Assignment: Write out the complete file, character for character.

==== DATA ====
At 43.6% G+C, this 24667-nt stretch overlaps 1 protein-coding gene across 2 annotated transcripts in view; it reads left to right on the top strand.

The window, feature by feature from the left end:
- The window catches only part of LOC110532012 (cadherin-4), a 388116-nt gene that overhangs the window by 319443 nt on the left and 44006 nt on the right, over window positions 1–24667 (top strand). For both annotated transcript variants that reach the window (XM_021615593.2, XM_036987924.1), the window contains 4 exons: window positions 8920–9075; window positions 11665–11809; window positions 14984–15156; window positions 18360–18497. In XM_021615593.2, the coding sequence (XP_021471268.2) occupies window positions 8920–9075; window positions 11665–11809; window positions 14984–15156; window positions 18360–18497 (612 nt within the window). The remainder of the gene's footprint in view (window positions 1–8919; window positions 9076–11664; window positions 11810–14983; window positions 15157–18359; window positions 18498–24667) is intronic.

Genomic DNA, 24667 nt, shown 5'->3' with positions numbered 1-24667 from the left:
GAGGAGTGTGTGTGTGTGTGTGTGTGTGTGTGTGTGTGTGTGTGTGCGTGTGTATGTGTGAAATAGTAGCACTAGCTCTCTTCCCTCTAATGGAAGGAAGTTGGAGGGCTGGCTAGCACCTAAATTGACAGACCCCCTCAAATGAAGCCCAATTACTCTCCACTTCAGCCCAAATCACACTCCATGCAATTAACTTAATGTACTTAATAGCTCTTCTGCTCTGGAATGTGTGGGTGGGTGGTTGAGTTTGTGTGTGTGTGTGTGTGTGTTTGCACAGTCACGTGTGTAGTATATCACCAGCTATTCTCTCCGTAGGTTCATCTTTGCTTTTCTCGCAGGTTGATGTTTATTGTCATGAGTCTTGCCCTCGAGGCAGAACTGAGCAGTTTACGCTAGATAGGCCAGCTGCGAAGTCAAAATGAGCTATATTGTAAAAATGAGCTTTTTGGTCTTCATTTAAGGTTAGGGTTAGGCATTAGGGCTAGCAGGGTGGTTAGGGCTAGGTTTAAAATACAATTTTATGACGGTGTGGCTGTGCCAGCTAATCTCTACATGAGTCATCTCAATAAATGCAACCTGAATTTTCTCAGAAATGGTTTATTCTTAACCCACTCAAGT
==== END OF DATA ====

At 43.6% G+C, this 24667-nt stretch overlaps 1 protein-coding gene across 2 annotated transcripts in view; it reads left to right on the top strand.

The window, feature by feature from the left end:
- The window catches only part of LOC110532012 (cadherin-4), a 388116-nt gene that overhangs the window by 319443 nt on the left and 44006 nt on the right, over window positions 1–24667 (top strand). For both annotated transcript variants that reach the window (XM_021615593.2, XM_036987924.1), the window contains 4 exons: window positions 8920–9075; window positions 11665–11809; window positions 14984–15156; window positions 18360–18497. In XM_021615593.2, the coding sequence (XP_021471268.2) occupies window positions 8920–9075; window positions 11665–11809; window positions 14984–15156; window positions 18360–18497 (612 nt within the window). The remainder of the gene's footprint in view (window positions 1–8919; window positions 9076–11664; window positions 11810–14983; window positions 15157–18359; window positions 18498–24667) is intronic.

Genomic DNA, 24667 nt, shown 5'->3' with positions numbered 1-24667 from the left:
GAGGAGTGTGTGTGTGTGTGTGTGTGTGTGTGTGTGTGTGTGTGTGCGTGTGTATGTGTGAAATAGTAGCACTAGCTCTCTTCCCTCTAATGGAAGGAAGTTGGAGGGCTGGCTAGCACCTAAATTGACAGACCCCCTCAAATGAAGCCCAATTACTCTCCACTTCAGCCCAAATCACACTCCATGCAATTAACTTAATGTACTTAATAGCTCTTCTGCTCTGGAATGTGTGGGTGGGTGGTTGAGTTTGTGTGTGTGTGTGTGTGTGTTTGCACAGTCACGTGTGTAGTATATCACCAGCTATTCTCTCCGTAGGTTCATCTTTGCTTTTCTCGCAGGTTGATGTTTATTGTCATGAGTCTTGCCCTCGAGGCAGAACTGAGCAGTTTACGCTAGATAGGCCAGCTGCGAAGTCAAAATGAGCTATATTGTAAAAATGAGCTTTTTGGTCTTCATTTAAGGTTAGGGTTAGGCATTAGGGCTAGCAGGGTGGTTAGGGCTAGGTTTAAAATACAATTTTATGACGGTGTGGCTGTGCCAGCTAATCTCTACATGAGTCATCTCAATAAATGCAACCTGAATTTTCTCAGAAATGGTTTATTCTTAACCCACTCAAGT